Salary and benefits:  commensurate with experience.

But he remembers:  look on the heart.  ELIAB. No. ABINADAB.  No. SHAMMAH. No.  And so on.  Seven no’s.

It is tough to live in between.  Like many who are here today can testify.  Samuel would have loved to have settled things early.  But he remembered the God of Another Chance, and trusted and waited, and hoped.  Anybody can make a decision.  It takes real courage to be indecisive.  Anybody can decide.  It takes guts to wait.  Anybody can judge by appearance.  But God looks on the heart.

Mark and the early Christians knew this perhaps better than anything else.  They knew about being in between.  Maybe that’s why, providentially, their letters and writings have become our Bible.  We are always a bit in between, and we need the confidence, daily, of Another Chance.  The earliest Christians, Paul’s city Christians, Mark’s Roman community, were very much in between.   They were often what the sociologists call status-inconsistent, like Paul himself.   A Jew, yet a Roman citizen.  Educated, yet a tent-maker.  So they were too:  Women, yet rich.  Artisans, yet slaves.  They knew about being in-between.

As the Apostle says:

In between the Body and the Lord

In between Sight and Faith

In between Home and Away

In between Judgment and Love

In between Crazy and Sane

In between One and All

In between Self and Others

In between Death and Resurrection

In between Old and New

In between Appearance and Heart

When you’re in between you know the joy of Another Chance.   God sees the heart, and sees past appearances.  The heart of a nation, or the heart of a person.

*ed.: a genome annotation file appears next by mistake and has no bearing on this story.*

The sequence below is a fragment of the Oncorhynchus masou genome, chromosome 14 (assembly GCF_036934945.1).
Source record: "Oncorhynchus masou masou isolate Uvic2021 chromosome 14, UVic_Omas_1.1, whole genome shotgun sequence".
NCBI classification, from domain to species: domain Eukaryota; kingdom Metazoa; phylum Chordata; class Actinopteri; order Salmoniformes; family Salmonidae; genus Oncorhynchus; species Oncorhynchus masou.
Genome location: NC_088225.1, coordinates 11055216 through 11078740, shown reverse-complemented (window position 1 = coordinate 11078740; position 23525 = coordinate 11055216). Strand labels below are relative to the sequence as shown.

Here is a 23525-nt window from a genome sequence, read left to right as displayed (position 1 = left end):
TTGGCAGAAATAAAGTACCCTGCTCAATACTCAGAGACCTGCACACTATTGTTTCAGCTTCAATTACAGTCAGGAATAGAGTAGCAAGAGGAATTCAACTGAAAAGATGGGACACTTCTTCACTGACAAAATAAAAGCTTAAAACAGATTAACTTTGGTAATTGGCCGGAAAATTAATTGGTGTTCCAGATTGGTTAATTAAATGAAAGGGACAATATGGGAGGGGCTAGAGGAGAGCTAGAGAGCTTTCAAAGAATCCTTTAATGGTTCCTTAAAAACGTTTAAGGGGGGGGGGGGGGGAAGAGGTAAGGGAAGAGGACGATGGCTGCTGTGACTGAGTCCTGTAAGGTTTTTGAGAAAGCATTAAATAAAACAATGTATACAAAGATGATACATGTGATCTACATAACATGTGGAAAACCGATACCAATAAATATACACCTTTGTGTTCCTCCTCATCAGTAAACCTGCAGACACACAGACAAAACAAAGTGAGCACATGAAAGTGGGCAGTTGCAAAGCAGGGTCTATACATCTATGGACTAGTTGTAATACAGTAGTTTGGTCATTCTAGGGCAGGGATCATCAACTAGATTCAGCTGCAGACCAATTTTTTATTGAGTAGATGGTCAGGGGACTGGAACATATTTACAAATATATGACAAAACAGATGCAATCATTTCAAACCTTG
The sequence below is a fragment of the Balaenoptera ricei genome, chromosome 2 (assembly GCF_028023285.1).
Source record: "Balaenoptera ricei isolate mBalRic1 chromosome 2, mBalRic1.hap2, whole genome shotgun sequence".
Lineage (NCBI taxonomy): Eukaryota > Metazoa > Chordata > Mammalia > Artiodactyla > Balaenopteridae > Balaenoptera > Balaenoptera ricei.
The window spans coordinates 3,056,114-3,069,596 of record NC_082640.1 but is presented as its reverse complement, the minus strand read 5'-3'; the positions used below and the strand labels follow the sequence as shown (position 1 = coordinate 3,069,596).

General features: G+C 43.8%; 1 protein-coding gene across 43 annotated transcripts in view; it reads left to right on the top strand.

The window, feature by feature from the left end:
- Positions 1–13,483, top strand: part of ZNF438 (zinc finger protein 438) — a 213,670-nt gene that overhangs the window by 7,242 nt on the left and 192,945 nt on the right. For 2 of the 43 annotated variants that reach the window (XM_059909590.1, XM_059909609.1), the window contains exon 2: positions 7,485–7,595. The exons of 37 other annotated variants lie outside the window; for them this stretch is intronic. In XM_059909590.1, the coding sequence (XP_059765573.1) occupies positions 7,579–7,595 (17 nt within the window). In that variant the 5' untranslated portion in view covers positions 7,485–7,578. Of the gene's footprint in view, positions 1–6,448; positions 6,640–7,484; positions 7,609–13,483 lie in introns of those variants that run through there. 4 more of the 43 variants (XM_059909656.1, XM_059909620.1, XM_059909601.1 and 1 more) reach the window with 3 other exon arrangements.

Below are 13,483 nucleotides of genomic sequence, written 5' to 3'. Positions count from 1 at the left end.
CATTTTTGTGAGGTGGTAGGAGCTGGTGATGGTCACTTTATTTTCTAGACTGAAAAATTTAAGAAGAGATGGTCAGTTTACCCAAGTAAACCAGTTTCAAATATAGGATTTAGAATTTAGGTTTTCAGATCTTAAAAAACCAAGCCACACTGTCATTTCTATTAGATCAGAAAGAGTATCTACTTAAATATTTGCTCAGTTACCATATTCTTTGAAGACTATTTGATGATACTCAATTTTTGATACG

Well, dear old Samuel, is about ready to throw in the towel.  He has been through all the sons of Jesse, and has not found the new king.  He has found a lot of old king once removed, but nothing new.  He is packing up his ephod and girding his loins and otherwise getting ready to shove off, when, again, something strange happens.  

We worship the God of Another Chance.

If nothing else this morning, hear the Gospel.

Today is another chance for your family.

This week is another chance for you work.

This fall is another chance for our church.

This year is another chance for our city.

This decade is another chance for our country.

Where there is life, there is hope.

God in Christ is Another Chance.

Realism and Idealism are not alternatives.  Either you have both, or you have neither:  witness Isaiah 60, John 3, 2 Cor 5, and the Sermon on the Mount.  There is still time.  As the crusty Yankee said, when asked, “Have you lived in Boston all your life?”   “Not yet”.

I Believe in God the Father Almighty, maker of heaven and earth.  And in Another Chance, God’s only Son Our Lord ANOTHER CHANCE!  To stand in God’s presence.  To learn to help others.  To have a meaningful life.  Meanwhile, back in Bethlehem…Samuel, turned as he was going, and looked at Jesse and said, “are these all your sons”?  

Jesse got that sheepish look we all get when the truth starts to come out.  Well, yes and no.  I mean these are all the grown ones, the ones who are worth looking at.  “You mean there is Another Chance?” said Samuel so excited he dropped his staff and ungirded his loins and lost his ephod.  “Well there’s the little guy, but we left him to tend the sheep.”